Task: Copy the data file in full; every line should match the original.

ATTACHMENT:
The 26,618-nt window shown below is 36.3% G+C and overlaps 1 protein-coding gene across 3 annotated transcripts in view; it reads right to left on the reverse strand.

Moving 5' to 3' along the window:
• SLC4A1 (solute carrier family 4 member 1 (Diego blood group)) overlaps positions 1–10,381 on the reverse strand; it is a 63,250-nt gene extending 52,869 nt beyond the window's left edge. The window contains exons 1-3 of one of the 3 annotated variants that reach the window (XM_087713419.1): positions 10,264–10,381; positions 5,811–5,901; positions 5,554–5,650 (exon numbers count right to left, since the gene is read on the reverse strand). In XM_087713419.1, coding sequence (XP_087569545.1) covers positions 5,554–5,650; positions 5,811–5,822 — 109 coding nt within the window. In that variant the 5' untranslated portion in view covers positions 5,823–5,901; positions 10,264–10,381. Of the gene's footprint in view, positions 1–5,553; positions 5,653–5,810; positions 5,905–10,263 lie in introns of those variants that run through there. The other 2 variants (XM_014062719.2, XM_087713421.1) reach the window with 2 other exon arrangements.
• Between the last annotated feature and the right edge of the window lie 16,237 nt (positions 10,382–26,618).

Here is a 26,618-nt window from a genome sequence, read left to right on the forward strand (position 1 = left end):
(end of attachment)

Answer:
The 26,618-nt window shown below is 36.3% G+C and overlaps 1 protein-coding gene across 3 annotated transcripts in view; it reads right to left on the reverse strand.

Moving 5' to 3' along the window:
• SLC4A1 (solute carrier family 4 member 1 (Diego blood group)) overlaps positions 1–10,381 on the reverse strand; it is a 63,250-nt gene extending 52,869 nt beyond the window's left edge. The window contains exons 1-3 of one of the 3 annotated variants that reach the window (XM_087713419.1): positions 10,264–10,381; positions 5,811–5,901; positions 5,554–5,650 (exon numbers count right to left, since the gene is read on the reverse strand). In XM_087713419.1, coding sequence (XP_087569545.1) covers positions 5,554–5,650; positions 5,811–5,822 — 109 coding nt within the window. In that variant the 5' untranslated portion in view covers positions 5,823–5,901; positions 10,264–10,381. Of the gene's footprint in view, positions 1–5,553; positions 5,653–5,810; positions 5,905–10,263 lie in introns of those variants that run through there. The other 2 variants (XM_014062719.2, XM_087713421.1) reach the window with 2 other exon arrangements.
• Between the last annotated feature and the right edge of the window lie 16,237 nt (positions 10,382–26,618).

Here is a 26,618-nt window from a genome sequence, read left to right on the forward strand (position 1 = left end):